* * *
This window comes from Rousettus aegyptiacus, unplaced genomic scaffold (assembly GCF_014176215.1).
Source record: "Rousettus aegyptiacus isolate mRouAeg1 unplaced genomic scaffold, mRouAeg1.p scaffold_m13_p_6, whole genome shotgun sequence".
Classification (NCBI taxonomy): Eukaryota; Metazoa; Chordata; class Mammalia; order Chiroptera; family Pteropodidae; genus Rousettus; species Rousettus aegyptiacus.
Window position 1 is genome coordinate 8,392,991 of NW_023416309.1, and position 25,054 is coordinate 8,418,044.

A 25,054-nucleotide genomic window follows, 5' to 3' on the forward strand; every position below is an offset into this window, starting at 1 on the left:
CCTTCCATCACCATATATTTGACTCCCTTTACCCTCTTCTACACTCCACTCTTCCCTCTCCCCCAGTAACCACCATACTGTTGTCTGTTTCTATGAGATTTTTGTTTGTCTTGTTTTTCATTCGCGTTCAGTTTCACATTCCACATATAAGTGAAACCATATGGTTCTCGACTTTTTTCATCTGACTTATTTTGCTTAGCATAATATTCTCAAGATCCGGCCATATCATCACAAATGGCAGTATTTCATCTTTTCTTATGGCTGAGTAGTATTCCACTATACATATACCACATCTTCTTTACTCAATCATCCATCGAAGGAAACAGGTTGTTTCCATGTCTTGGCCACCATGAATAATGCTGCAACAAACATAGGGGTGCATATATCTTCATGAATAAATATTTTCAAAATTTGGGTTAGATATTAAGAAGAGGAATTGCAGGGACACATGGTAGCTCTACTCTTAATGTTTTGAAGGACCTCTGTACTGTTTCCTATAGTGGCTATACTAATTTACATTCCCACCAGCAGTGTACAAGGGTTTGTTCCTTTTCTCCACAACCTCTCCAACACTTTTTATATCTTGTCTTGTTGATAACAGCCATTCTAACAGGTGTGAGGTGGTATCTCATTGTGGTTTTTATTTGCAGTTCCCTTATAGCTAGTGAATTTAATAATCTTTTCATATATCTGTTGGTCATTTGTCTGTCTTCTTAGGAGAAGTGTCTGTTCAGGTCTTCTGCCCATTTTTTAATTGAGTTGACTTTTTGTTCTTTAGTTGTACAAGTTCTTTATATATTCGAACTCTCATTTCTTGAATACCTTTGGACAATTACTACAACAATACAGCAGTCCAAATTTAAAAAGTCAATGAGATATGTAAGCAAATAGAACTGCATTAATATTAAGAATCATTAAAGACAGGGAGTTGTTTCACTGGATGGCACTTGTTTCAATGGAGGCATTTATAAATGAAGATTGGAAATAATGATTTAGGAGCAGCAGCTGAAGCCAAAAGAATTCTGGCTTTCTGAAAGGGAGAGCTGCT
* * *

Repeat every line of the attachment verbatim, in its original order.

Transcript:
This window comes from Rousettus aegyptiacus, unplaced genomic scaffold (assembly GCF_014176215.1).
Source record: "Rousettus aegyptiacus isolate mRouAeg1 unplaced genomic scaffold, mRouAeg1.p scaffold_m13_p_6, whole genome shotgun sequence".
Classification (NCBI taxonomy): Eukaryota; Metazoa; Chordata; class Mammalia; order Chiroptera; family Pteropodidae; genus Rousettus; species Rousettus aegyptiacus.
Window position 1 is genome coordinate 8,392,991 of NW_023416309.1, and position 25,054 is coordinate 8,418,044.

A 25,054-nucleotide genomic window follows, 5' to 3' on the forward strand; every position below is an offset into this window, starting at 1 on the left:
CCTTCCATCACCATATATTTGACTCCCTTTACCCTCTTCTACACTCCACTCTTCCCTCTCCCCCAGTAACCACCATACTGTTGTCTGTTTCTATGAGATTTTTGTTTGTCTTGTTTTTCATTCGCGTTCAGTTTCACATTCCACATATAAGTGAAACCATATGGTTCTCGACTTTTTTCATCTGACTTATTTTGCTTAGCATAATATTCTCAAGATCCGGCCATATCATCACAAATGGCAGTATTTCATCTTTTCTTATGGCTGAGTAGTATTCCACTATACATATACCACATCTTCTTTACTCAATCATCCATCGAAGGAAACAGGTTGTTTCCATGTCTTGGCCACCATGAATAATGCTGCAACAAACATAGGGGTGCATATATCTTCATGAATAAATATTTTCAAAATTTGGGTTAGATATTAAGAAGAGGAATTGCAGGGACACATGGTAGCTCTACTCTTAATGTTTTGAAGGACCTCTGTACTGTTTCCTATAGTGGCTATACTAATTTACATTCCCACCAGCAGTGTACAAGGGTTTGTTCCTTTTCTCCACAACCTCTCCAACACTTTTTATATCTTGTCTTGTTGATAACAGCCATTCTAACAGGTGTGAGGTGGTATCTCATTGTGGTTTTTATTTGCAGTTCCCTTATAGCTAGTGAATTTAATAATCTTTTCATATATCTGTTGGTCATTTGTCTGTCTTCTTAGGAGAAGTGTCTGTTCAGGTCTTCTGCCCATTTTTTAATTGAGTTGACTTTTTGTTCTTTAGTTGTACAAGTTCTTTATATATTCGAACTCTCATTTCTTGAATACCTTTGGACAATTACTACAACAATACAGCAGTCCAAATTTAAAAAGTCAATGAGATATGTAAGCAAATAGAACTGCATTAATATTAAGAATCATTAAAGACAGGGAGTTGTTTCACTGGATGGCACTTGTTTCAATGGAGGCATTTATAAATGAAGATTGGAAATAATGATTTAGGAGCAGCAGCTGAAGCCAAAAGAATTCTGGCTTTCTGAAAGGGAGAGCTGCT